George Eliot

I Am Lonely by George Eliot

‘I Am Lonely’ by George Eliot tells of a speaker’s dismay over the departure of a beloved younger sister that has left her “lame” and “lonely.”

‘I Am Lonely’ by George Eliot is a short four stanza poem that is made out of sets of four lines, or quatrains. The rhyme scheme of each stanza is consistent, partially due to the fact that the first four words and the last four words of each stanza are the same. The ends of lines one and two rhyme, and the third line of each strophe ends with “went.” 

I Am Lonely by George Eliot



‘I Am Lonely’ by George Eliot tells of a speaker’s dismay over the departure of a beloved younger sister that has left her “lame” and “lonely.”

The poem begins with the speaker describing how everything seems to leave her, the birds fly from her and she cannot reach her goals. (Represented by the “golden fruit upon a tree.”) Her sister has left her, either moving on to another part of the world or moving on from life. This has caused her much distress and loneliness. She says that she searched for her sister in the light that seemed to sit at the top of a hill. This stanza alludes to the strong possibility that the sister is dead. She did not leave of her own choice.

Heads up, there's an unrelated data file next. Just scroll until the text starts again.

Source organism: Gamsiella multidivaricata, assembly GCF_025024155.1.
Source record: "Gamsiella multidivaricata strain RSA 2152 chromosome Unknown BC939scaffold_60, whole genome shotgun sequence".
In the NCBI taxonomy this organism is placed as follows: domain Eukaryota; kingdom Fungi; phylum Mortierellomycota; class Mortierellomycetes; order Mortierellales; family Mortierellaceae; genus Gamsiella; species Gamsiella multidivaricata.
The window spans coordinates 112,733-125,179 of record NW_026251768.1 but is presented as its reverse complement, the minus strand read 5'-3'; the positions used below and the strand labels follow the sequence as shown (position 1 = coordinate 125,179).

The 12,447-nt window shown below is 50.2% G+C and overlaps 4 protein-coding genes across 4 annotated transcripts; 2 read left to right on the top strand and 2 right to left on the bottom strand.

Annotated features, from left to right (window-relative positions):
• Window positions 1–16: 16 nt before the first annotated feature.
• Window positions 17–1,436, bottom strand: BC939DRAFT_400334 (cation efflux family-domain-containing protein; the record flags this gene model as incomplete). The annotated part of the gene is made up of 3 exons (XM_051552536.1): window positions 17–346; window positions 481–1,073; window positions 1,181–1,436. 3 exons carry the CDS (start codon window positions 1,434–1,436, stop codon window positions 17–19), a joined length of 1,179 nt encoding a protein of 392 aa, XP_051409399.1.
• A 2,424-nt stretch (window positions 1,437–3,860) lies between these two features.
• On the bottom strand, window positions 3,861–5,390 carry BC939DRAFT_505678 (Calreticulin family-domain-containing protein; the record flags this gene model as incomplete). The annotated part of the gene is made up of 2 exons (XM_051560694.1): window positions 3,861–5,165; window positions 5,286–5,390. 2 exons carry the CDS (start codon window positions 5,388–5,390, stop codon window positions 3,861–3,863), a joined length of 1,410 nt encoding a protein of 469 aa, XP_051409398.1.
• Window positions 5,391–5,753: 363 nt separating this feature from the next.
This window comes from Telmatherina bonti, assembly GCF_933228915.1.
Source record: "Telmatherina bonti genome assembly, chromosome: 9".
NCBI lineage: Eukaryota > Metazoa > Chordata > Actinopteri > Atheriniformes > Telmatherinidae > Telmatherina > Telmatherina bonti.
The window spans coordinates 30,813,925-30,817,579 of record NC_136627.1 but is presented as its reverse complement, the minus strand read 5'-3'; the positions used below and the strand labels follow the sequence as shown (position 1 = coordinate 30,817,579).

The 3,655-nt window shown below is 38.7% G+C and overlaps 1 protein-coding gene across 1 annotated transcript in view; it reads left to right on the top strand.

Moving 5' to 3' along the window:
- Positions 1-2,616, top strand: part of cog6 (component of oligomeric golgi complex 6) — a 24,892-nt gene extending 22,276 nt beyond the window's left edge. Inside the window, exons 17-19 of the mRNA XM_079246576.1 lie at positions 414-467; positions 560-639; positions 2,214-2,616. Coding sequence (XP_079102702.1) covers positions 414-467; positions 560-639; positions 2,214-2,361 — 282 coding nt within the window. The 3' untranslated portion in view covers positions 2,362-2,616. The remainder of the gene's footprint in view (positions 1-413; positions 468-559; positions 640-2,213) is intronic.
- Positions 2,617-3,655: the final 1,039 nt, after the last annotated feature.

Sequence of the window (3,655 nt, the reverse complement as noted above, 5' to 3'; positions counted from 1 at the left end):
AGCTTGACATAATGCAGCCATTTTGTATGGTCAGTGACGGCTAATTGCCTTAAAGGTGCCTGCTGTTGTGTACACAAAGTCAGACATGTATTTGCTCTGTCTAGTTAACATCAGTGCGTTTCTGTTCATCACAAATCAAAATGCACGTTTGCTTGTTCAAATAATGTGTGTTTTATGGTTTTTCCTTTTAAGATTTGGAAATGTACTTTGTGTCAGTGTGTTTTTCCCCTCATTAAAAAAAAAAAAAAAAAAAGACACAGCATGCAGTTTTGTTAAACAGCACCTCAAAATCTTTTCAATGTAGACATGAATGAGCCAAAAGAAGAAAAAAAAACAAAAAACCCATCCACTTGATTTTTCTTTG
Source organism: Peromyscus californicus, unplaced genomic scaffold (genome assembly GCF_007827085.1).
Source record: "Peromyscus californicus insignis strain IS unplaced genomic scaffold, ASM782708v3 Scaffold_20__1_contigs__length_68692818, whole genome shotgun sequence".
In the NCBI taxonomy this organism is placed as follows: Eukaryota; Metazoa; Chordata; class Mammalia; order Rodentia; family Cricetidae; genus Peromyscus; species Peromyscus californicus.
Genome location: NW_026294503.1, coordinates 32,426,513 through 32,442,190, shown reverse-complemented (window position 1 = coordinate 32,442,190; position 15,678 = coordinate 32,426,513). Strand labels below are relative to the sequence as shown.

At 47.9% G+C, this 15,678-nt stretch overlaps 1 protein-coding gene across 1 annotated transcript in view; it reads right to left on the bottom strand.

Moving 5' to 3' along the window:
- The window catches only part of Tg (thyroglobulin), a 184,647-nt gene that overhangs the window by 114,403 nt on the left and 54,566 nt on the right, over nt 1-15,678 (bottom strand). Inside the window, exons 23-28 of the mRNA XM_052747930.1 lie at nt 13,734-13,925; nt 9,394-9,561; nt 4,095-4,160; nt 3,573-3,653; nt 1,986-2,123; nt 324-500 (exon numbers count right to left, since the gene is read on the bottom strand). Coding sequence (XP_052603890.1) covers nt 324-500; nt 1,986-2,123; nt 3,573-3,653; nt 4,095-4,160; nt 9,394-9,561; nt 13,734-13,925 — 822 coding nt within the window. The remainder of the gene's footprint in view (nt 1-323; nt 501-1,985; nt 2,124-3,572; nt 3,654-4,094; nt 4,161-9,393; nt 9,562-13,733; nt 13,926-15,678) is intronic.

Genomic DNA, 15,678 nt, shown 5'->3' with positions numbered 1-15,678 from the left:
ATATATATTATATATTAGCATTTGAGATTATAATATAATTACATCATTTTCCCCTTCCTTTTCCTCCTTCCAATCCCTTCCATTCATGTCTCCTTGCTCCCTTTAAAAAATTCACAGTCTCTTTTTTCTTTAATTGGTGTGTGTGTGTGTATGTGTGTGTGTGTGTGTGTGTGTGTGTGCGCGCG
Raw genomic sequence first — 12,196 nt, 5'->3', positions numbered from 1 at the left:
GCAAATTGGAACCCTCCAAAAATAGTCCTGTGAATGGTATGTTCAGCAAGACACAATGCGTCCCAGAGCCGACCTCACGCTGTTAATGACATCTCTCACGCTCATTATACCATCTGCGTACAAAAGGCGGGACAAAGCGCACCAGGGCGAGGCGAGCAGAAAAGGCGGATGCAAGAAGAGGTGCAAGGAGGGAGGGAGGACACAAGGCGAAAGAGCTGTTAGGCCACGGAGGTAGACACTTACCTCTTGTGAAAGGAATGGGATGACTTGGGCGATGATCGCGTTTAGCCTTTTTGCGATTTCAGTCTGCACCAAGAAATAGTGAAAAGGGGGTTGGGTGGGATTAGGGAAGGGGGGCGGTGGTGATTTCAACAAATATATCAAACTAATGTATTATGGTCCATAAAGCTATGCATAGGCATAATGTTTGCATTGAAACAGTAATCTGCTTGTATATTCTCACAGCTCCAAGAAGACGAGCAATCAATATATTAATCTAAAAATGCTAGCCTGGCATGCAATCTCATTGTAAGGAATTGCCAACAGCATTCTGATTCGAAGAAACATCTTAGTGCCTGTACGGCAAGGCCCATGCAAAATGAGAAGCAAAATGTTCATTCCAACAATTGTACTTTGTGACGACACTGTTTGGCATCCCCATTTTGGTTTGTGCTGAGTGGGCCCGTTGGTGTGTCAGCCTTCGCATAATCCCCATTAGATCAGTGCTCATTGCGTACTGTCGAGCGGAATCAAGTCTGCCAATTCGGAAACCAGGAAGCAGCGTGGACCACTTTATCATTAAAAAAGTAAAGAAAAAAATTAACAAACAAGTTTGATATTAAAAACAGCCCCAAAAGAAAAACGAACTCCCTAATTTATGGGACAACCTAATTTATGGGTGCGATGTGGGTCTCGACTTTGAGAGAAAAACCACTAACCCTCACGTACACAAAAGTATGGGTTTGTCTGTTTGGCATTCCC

The speaker is of course unable to catch the sun at the top of the hill and once more reiterates how she feels. The world has suddenly become too much for her and normal sounds, like birds crying, cause her pain. The peace of the natural world only reminds her of what she has lost. 

In the final stanza, she describes how she has become “lame” due to her loss and her meekness has allowed other people to push her around. She does not feel like she belongs to the happy “holidaying” people around her. 


Analysis of I Am Lonely

Stanza One

The world is great: the birds all fly from me, 

The stars are golden fruit upon a tree 

All out of reach: my little sister went, 

And I am lonely.

The speaker of this piece begins by addressing the world around her. Life has brought her a plight that has made her question the greatness of the world. This repeating first phrase is a personal reminder to herself not to hate the world. 

She describes how when she approaches birds they, “all fly from” her. This is representative of the loss that the speaker is going to expound on as the poem progresses. She sees herself as being in a situation in which she can taste something wonderful, the “golden fruit,” or “stars,” on a tree, but she is not quite able to reach them. All of this is out of her reach. 

She then informs the reader of the loss that she experienced. Her “little sister went,” and now her life is changed. She is “lonely.” It is unclear at this point whether or not her sister has moved away or moved on from life.